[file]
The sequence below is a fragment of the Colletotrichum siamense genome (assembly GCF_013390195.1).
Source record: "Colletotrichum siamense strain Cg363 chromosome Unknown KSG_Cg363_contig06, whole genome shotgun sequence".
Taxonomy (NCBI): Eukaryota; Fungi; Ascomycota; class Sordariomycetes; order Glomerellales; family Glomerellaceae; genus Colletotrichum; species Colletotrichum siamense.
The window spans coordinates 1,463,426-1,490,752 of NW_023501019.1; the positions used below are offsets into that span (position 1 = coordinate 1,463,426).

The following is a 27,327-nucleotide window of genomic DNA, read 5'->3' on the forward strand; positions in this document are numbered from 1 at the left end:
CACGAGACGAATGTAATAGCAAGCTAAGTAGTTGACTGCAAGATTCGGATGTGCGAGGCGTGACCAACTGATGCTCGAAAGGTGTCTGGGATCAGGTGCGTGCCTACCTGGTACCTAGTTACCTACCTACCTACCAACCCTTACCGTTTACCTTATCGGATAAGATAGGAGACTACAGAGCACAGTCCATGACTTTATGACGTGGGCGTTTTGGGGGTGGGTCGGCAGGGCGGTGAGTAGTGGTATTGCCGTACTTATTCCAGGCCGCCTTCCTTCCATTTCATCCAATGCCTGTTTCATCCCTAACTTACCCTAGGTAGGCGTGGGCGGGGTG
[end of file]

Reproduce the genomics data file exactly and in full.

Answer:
The sequence below is a fragment of the Colletotrichum siamense genome (assembly GCF_013390195.1).
Source record: "Colletotrichum siamense strain Cg363 chromosome Unknown KSG_Cg363_contig06, whole genome shotgun sequence".
Taxonomy (NCBI): Eukaryota; Fungi; Ascomycota; class Sordariomycetes; order Glomerellales; family Glomerellaceae; genus Colletotrichum; species Colletotrichum siamense.
The window spans coordinates 1,463,426-1,490,752 of NW_023501019.1; the positions used below are offsets into that span (position 1 = coordinate 1,463,426).

The following is a 27,327-nucleotide window of genomic DNA, read 5'->3' on the forward strand; positions in this document are numbered from 1 at the left end:
CACGAGACGAATGTAATAGCAAGCTAAGTAGTTGACTGCAAGATTCGGATGTGCGAGGCGTGACCAACTGATGCTCGAAAGGTGTCTGGGATCAGGTGCGTGCCTACCTGGTACCTAGTTACCTACCTACCTACCAACCCTTACCGTTTACCTTATCGGATAAGATAGGAGACTACAGAGCACAGTCCATGACTTTATGACGTGGGCGTTTTGGGGGTGGGTCGGCAGGGCGGTGAGTAGTGGTATTGCCGTACTTATTCCAGGCCGCCTTCCTTCCATTTCATCCAATGCCTGTTTCATCCCTAACTTACCCTAGGTAGGCGTGGGCGGGGTG